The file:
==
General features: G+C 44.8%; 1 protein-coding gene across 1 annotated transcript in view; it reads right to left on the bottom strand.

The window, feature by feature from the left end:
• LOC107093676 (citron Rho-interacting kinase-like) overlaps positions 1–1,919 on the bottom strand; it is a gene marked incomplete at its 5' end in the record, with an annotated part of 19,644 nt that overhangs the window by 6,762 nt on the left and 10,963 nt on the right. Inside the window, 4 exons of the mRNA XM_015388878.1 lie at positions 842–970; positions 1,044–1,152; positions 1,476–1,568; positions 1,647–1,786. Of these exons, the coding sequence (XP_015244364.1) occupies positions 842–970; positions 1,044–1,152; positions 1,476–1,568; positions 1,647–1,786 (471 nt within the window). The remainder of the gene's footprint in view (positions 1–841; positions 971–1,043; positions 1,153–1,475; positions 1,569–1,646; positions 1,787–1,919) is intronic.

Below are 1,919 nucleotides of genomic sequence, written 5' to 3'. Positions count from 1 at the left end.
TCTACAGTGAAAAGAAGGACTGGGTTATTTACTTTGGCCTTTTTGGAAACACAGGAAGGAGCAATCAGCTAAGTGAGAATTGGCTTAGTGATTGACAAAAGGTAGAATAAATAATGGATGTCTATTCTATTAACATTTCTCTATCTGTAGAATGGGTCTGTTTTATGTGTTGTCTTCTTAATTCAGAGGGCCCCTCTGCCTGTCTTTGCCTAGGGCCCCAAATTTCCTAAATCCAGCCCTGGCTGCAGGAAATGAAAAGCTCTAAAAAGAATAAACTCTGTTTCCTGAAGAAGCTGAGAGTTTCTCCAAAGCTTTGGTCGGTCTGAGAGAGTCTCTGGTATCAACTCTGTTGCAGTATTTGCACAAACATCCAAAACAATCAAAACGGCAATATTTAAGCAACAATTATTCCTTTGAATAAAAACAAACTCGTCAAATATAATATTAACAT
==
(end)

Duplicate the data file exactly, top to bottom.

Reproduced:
General features: G+C 44.8%; 1 protein-coding gene across 1 annotated transcript in view; it reads right to left on the bottom strand.

The window, feature by feature from the left end:
• LOC107093676 (citron Rho-interacting kinase-like) overlaps positions 1–1,919 on the bottom strand; it is a gene marked incomplete at its 5' end in the record, with an annotated part of 19,644 nt that overhangs the window by 6,762 nt on the left and 10,963 nt on the right. Inside the window, 4 exons of the mRNA XM_015388878.1 lie at positions 842–970; positions 1,044–1,152; positions 1,476–1,568; positions 1,647–1,786. Of these exons, the coding sequence (XP_015244364.1) occupies positions 842–970; positions 1,044–1,152; positions 1,476–1,568; positions 1,647–1,786 (471 nt within the window). The remainder of the gene's footprint in view (positions 1–841; positions 971–1,043; positions 1,153–1,475; positions 1,569–1,646; positions 1,787–1,919) is intronic.

Below are 1,919 nucleotides of genomic sequence, written 5' to 3'. Positions count from 1 at the left end.
TCTACAGTGAAAAGAAGGACTGGGTTATTTACTTTGGCCTTTTTGGAAACACAGGAAGGAGCAATCAGCTAAGTGAGAATTGGCTTAGTGATTGACAAAAGGTAGAATAAATAATGGATGTCTATTCTATTAACATTTCTCTATCTGTAGAATGGGTCTGTTTTATGTGTTGTCTTCTTAATTCAGAGGGCCCCTCTGCCTGTCTTTGCCTAGGGCCCCAAATTTCCTAAATCCAGCCCTGGCTGCAGGAAATGAAAAGCTCTAAAAAGAATAAACTCTGTTTCCTGAAGAAGCTGAGAGTTTCTCCAAAGCTTTGGTCGGTCTGAGAGAGTCTCTGGTATCAACTCTGTTGCAGTATTTGCACAAACATCCAAAACAATCAAAACGGCAATATTTAAGCAACAATTATTCCTTTGAATAAAAACAAACTCGTCAAATATAATATTAACAT